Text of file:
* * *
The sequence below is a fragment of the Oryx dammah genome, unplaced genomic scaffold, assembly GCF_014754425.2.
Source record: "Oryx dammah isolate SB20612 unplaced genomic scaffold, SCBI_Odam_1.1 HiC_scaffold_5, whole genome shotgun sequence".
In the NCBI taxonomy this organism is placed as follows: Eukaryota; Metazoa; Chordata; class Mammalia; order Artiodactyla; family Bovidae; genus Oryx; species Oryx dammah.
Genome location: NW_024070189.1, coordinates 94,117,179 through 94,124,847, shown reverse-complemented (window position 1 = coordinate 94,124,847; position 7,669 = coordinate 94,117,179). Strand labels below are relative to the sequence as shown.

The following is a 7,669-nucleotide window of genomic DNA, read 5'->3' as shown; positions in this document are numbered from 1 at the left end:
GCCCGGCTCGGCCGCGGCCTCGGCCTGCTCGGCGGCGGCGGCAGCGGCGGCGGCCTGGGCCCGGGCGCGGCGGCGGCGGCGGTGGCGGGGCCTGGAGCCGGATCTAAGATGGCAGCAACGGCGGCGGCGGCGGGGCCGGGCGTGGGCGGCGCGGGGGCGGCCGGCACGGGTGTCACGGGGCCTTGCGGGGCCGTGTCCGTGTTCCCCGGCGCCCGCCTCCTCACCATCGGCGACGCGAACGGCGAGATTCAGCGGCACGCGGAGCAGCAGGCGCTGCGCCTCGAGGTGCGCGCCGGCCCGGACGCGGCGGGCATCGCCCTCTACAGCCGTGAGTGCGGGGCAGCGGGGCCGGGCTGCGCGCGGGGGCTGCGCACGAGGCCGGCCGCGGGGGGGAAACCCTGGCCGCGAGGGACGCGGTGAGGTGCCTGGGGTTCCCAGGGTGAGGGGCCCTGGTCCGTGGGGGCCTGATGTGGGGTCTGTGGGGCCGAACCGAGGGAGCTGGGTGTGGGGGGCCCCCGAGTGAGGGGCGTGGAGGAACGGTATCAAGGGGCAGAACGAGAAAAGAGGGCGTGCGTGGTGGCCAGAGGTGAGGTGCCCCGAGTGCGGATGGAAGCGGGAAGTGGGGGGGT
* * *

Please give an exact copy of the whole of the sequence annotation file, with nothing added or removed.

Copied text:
The sequence below is a fragment of the Oryx dammah genome, unplaced genomic scaffold, assembly GCF_014754425.2.
Source record: "Oryx dammah isolate SB20612 unplaced genomic scaffold, SCBI_Odam_1.1 HiC_scaffold_5, whole genome shotgun sequence".
In the NCBI taxonomy this organism is placed as follows: Eukaryota; Metazoa; Chordata; class Mammalia; order Artiodactyla; family Bovidae; genus Oryx; species Oryx dammah.
Genome location: NW_024070189.1, coordinates 94,117,179 through 94,124,847, shown reverse-complemented (window position 1 = coordinate 94,124,847; position 7,669 = coordinate 94,117,179). Strand labels below are relative to the sequence as shown.

The following is a 7,669-nucleotide window of genomic DNA, read 5'->3' as shown; positions in this document are numbered from 1 at the left end:
GCCCGGCTCGGCCGCGGCCTCGGCCTGCTCGGCGGCGGCGGCAGCGGCGGCGGCCTGGGCCCGGGCGCGGCGGCGGCGGCGGTGGCGGGGCCTGGAGCCGGATCTAAGATGGCAGCAACGGCGGCGGCGGCGGGGCCGGGCGTGGGCGGCGCGGGGGCGGCCGGCACGGGTGTCACGGGGCCTTGCGGGGCCGTGTCCGTGTTCCCCGGCGCCCGCCTCCTCACCATCGGCGACGCGAACGGCGAGATTCAGCGGCACGCGGAGCAGCAGGCGCTGCGCCTCGAGGTGCGCGCCGGCCCGGACGCGGCGGGCATCGCCCTCTACAGCCGTGAGTGCGGGGCAGCGGGGCCGGGCTGCGCGCGGGGGCTGCGCACGAGGCCGGCCGCGGGGGGGAAACCCTGGCCGCGAGGGACGCGGTGAGGTGCCTGGGGTTCCCAGGGTGAGGGGCCCTGGTCCGTGGGGGCCTGATGTGGGGTCTGTGGGGCCGAACCGAGGGAGCTGGGTGTGGGGGGCCCCCGAGTGAGGGGCGTGGAGGAACGGTATCAAGGGGCAGAACGAGAAAAGAGGGCGTGCGTGGTGGCCAGAGGTGAGGTGCCCCGAGTGCGGATGGAAGCGGGAAGTGGGGGGGT